Jiu-Jitsu for more than just cage fighters | NevadaAppeal.com
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Jiu-Jitsu for more than just cage fighters

Justin Lawson
jlawson@nevadaappeal.com

RENO – Long before mixed-martial arts became big business, when the Ultimate Fighting Championship was more “Fight Club,” than a sports competition, a man walked into the cage dressed in full gi to show how one fighting style could take down any opponent, no matter how big.

Royce Gracie used Brazilian Jiu-Jitsu to win the UFC championship three times and fought to a draw in another despite being outsized by his opponents. Gracie showed the few followers of UFC at the time that BJJ was a style that should be noticed and no one knew that better than Gracie. His family is considered the first family of the sport, having originated the style in the streets of Brazil in the early 1900s as an off-shoot of Japan’s Judo.

Over the past 16 years since UFC 1, the sport has exploded in popularity and with it, so has Brazilian Jiu-Jitsu. That same style of BJJ that Gracie used to earn fame can be found at Gracie Brazilian Jiu-Jitsu Academy Reno where Gary Grate, who is a first-degree black belt certified by Gracie’s cousin Charles Gracie, teaches everyone from young and old to cage fighters and people looking for more confidence.

“For us, people can choose to be a cage fighter if they want,” said Gracie, who has only authorized a handful of academies to train under his name. “The main goal for us, the Gracie philosophy, is we just did the Jiu-Jitsu for self-defense. If you see it the way it is, maybe it sounds funny, but it’s really to protect yourself. This really started because most of the Gracies are very light, there’s not too (many) tall people and we had to learn how to survive on the mat or even in the streets or the challenges against the strong people.”

Grate hosted an open house Saturday, which turned out more than 150 people, of his new 6,600-square-foot facility and gave people a chance to check out a sport, that while it has gained in popularity, still poses many questions from curious outsiders.

“When I started, I was basically driving down to Sacramento once a month to take a class when I could,” said Grate, who started in BJJ in 1996. “I would go down, take a class sometimes with a friend and come back and play with it in our garage. Now you have a bunch of little schools that are kind of doing the same thing now. They think they’re running programs, but they’re really not.

“Now we’ve got 200 students and 40 kids and it’s just growing crazy. There’s a downside of too where everybody wants to be a cage fighter and the training they’re getting isn’t what they need to be doing and they don’t realize that because they don’t have a proper training partner.”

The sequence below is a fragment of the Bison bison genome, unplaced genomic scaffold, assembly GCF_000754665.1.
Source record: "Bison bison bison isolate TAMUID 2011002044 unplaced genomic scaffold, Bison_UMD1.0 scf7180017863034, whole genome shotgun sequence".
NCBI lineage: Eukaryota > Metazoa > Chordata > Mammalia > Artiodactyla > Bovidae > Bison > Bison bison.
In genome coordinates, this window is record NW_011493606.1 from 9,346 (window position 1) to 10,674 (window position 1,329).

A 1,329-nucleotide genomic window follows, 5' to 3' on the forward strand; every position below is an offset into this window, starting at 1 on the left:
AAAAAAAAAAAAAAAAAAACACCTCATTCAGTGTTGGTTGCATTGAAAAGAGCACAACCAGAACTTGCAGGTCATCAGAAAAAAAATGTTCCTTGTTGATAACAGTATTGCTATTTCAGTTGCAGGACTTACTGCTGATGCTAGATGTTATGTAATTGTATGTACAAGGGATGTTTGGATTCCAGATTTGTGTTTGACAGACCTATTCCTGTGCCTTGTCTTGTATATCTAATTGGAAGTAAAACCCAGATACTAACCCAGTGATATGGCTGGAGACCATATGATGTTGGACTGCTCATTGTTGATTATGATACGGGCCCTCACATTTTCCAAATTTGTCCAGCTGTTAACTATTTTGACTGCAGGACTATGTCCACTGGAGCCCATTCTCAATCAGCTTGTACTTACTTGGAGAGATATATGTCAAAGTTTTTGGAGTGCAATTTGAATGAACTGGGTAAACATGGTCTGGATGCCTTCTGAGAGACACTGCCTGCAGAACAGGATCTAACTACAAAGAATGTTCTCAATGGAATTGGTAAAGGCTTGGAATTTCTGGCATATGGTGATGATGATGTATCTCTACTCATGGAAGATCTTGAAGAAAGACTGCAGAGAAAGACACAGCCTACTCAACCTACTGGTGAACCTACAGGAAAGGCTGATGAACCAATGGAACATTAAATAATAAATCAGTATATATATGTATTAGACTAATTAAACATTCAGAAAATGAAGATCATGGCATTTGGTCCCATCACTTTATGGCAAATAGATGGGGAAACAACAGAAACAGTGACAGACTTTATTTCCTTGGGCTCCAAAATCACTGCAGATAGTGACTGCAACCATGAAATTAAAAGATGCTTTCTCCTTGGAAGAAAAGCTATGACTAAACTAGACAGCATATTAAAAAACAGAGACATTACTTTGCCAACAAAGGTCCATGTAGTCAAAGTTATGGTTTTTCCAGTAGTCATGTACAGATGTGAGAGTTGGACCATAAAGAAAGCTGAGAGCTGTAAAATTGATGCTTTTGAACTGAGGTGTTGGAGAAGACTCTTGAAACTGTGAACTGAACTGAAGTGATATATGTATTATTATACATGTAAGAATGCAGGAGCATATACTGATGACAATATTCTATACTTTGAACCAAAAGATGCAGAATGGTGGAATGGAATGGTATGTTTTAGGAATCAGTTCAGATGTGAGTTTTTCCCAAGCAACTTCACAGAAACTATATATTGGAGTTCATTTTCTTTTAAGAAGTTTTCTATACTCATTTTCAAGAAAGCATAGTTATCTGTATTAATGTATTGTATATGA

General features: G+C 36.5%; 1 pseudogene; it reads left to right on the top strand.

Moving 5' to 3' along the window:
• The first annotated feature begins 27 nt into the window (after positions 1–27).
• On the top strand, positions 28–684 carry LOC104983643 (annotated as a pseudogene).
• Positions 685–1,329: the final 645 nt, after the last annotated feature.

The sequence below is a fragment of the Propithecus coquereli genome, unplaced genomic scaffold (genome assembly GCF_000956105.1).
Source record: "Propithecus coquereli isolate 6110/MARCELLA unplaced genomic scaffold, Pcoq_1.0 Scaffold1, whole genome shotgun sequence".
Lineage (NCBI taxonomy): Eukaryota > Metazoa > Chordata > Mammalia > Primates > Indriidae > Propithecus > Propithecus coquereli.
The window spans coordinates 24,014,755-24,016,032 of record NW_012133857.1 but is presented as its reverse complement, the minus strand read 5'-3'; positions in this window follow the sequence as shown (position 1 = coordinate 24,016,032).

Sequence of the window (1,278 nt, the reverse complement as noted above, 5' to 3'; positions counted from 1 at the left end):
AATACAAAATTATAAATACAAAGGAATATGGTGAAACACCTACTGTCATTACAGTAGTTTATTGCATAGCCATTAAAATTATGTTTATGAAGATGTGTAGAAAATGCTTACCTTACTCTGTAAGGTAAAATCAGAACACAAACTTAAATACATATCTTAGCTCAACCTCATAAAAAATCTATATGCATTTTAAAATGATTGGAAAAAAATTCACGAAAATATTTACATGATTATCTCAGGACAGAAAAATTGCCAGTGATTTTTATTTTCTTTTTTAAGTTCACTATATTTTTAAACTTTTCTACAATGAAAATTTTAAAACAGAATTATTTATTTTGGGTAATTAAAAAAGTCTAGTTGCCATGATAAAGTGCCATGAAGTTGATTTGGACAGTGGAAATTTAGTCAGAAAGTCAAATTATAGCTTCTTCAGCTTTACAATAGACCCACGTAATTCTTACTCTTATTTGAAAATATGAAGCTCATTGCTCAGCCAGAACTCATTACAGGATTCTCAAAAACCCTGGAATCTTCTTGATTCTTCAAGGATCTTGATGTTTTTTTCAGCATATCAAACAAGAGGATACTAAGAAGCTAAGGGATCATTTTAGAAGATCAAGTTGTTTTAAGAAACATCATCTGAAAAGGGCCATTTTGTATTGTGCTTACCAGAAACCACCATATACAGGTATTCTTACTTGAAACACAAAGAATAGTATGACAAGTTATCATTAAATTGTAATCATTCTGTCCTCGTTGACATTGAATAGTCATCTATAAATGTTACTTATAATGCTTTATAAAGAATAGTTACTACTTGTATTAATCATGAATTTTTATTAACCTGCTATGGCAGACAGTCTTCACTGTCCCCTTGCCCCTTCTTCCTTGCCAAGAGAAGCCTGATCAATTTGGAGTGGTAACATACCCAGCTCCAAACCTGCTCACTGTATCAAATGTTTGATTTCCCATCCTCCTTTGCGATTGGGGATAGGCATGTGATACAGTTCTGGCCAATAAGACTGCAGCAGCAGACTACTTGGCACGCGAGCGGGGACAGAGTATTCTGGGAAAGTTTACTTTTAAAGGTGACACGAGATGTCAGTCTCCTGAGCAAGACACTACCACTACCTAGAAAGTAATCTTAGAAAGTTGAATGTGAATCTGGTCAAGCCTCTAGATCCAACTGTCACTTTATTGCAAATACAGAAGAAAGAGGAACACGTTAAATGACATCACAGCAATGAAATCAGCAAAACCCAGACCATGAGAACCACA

The academy offers a free week to those who are interested, but not sure if the atmosphere is for them. Some people, Grate said, are turned off by the cage, thinking that all BJJ is is cage fighting.

In addition to BJJ, the academy also offers Muay Thai boxing, traditional boxing classes taught by former University of Nevada boxer Ryan Simpson and a cross-fit program.

Of course there are more options than just Grate’s academy, such as Fighters Pro Shop in Carson City and the Lion’s Den, which was founded by former UFC fighter Ken Shamrock, in Reno. But even Carson City residents have become regulars of Grate’s academy.

“In Brazilian Jiu-Jitsu it doesn’t matter if you’re necessarily gifted with particular strength, you can be a small guy and overcome a big guy,” said Carson’s Kurt Brooks, 24, who is a purple belt in BJJ and is 1-1 in professional fights. “People look at me and don’t think, ‘Well, he’s a fighter.’ It’s the harder you work, the better fighter you are.”

Carson resident Paul Abeyta, 40, on the other hand has no dreams of fighting professionally, but said that BJJ has provided him with a Fountain of Youth.

“I honestly feel younger now than I did at 18,” he said. “No joke. Honestly every morning when I wake up, I feel younger.”

Grate has trained under Gracie since the late 1990s, has fought professionally and served as an assistant under Shamrock in the International Fighting League. He has four black belts that train under him along with a handful of brown, purple and blue belts. Some of his students include professional fighter Buddy Roberts and Carson City’s Frankie Dimartino. He has also trained with UFC superstars like B.J. Penn and Hall of Famer Randy Couture.

“You got a lot of people who are kind of nervous about coming in because they see UFC on TV and then we get a lot people who think that’s all you do is cage fight and they don’t realize Jiu-Jitsu is the ultimate form of self-defense, especially for women and kids because of the bigger, stronger opponent thing.”